All the while it was in the cinema, you just felt there had to be an Oscar in it for Colin Firth. Now it’s on DVD, you can see just why he won one.
Firth gives a magnificent performance as the stammerer who was never meant to be king, a man reluctantly thrown into the limelight, all his frailties cruelly exposed by his brother’s abdication.
The film’s opening sequence sets the tone and signals the mountain to climb.
The future George VI is like a man being led to his execution as he prepares to address a packed Wembley stadium and with it the world.
He opens his mouth - and nothing comes out in a moment which is nerve-shredding enough for the audience, let alone the hapless speaker.
Clearly something has to be done, and it’s Prince Albert’s wife, the future Queen Mum (Helena Bonham Carter) who takes the initiative, seeking out the decidedly-unconventional and, as it happens, completely unqualified speech therapist Lionel Logue (Geoffrey Rush) to help her husband.
The joy of the film is in the developing relationship between the two men in what becomes essentially a buddy movie, with plenty of strops and sulking on both sides as Logue kicks in with his left-field methods.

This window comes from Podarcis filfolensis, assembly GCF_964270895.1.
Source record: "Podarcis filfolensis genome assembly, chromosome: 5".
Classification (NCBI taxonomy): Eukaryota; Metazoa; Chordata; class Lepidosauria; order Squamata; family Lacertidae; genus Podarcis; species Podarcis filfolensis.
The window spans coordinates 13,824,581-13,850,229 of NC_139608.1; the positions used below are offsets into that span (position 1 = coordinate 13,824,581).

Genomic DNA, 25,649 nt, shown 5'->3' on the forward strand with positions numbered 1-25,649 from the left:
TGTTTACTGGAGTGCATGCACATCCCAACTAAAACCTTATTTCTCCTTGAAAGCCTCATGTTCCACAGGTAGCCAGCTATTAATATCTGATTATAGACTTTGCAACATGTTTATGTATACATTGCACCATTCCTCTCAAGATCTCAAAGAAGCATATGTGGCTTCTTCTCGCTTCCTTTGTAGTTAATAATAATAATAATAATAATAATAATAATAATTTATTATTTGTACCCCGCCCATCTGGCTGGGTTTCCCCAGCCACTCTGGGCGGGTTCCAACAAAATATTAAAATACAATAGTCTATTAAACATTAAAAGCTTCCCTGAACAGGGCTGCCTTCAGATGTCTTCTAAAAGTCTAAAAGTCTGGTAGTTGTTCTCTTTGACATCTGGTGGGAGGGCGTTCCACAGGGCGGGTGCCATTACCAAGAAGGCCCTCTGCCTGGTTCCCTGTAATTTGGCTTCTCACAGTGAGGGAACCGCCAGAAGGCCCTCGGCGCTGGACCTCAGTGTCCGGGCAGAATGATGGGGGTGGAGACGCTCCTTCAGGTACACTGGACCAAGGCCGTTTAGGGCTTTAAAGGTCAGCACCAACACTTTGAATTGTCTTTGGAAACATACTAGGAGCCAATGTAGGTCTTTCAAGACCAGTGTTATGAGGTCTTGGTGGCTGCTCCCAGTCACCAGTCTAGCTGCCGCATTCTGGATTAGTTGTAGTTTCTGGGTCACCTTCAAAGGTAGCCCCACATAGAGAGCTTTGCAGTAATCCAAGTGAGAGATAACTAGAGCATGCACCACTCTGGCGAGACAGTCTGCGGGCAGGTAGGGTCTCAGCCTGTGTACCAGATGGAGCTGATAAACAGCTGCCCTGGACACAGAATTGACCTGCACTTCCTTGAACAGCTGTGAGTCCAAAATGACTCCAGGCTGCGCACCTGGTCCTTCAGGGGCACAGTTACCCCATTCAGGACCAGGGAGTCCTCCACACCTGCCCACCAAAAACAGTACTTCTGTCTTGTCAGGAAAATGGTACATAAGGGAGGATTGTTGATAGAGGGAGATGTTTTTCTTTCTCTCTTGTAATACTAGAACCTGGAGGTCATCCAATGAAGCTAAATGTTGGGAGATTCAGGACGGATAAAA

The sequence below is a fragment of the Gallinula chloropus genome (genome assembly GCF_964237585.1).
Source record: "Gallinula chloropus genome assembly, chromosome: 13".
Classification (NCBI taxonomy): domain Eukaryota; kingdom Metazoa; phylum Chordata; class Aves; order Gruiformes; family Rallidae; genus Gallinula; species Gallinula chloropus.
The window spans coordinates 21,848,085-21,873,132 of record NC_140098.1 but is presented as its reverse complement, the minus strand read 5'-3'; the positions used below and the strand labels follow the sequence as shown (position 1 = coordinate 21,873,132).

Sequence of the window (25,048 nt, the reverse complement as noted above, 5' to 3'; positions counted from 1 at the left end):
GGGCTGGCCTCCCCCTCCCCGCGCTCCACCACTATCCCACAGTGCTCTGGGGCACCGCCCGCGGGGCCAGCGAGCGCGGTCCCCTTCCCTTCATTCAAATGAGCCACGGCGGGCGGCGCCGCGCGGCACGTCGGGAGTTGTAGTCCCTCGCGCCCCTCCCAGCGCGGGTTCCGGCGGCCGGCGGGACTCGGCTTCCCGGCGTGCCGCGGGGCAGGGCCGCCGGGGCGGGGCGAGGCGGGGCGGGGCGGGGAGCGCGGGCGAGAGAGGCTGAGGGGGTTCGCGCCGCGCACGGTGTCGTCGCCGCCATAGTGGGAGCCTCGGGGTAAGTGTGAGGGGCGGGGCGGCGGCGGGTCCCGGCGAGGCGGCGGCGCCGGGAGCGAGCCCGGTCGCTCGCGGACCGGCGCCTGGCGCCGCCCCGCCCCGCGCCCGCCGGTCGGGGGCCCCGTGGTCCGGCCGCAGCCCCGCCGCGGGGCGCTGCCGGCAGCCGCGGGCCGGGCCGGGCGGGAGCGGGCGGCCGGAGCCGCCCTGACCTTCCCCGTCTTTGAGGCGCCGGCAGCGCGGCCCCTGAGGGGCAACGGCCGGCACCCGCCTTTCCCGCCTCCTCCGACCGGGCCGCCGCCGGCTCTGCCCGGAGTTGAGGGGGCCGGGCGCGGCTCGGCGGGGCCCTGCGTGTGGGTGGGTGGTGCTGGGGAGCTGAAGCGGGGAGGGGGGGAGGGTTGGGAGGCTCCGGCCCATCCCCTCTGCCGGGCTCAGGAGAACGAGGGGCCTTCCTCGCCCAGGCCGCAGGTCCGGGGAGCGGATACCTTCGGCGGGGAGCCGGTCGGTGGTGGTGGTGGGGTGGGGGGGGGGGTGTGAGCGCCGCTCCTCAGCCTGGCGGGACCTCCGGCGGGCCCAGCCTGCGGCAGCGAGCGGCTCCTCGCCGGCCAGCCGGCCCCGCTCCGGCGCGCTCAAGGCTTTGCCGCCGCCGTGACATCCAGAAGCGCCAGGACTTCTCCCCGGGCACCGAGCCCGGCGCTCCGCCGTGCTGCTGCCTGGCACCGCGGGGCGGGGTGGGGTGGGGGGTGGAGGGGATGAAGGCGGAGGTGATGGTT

Firth is superb, creating a character you find yourself longing to succeed however much you know, of course, he ultimately did; and Logue, charismatic and persuasive, is the perfect companion on his rocky road towards the crucial speech which closes the film.
By now king, Bertie urges his people to stand firm in the face of the war which has just erupted. Cometh the hour, cometh the man. He gets the words out; the Palace responds as if he has just won the war singled-handed; and the stammerer has become king.
It’s truly inspiring, rousing and gripping stuff - and a genuinely-great film.
(12), (113 mins)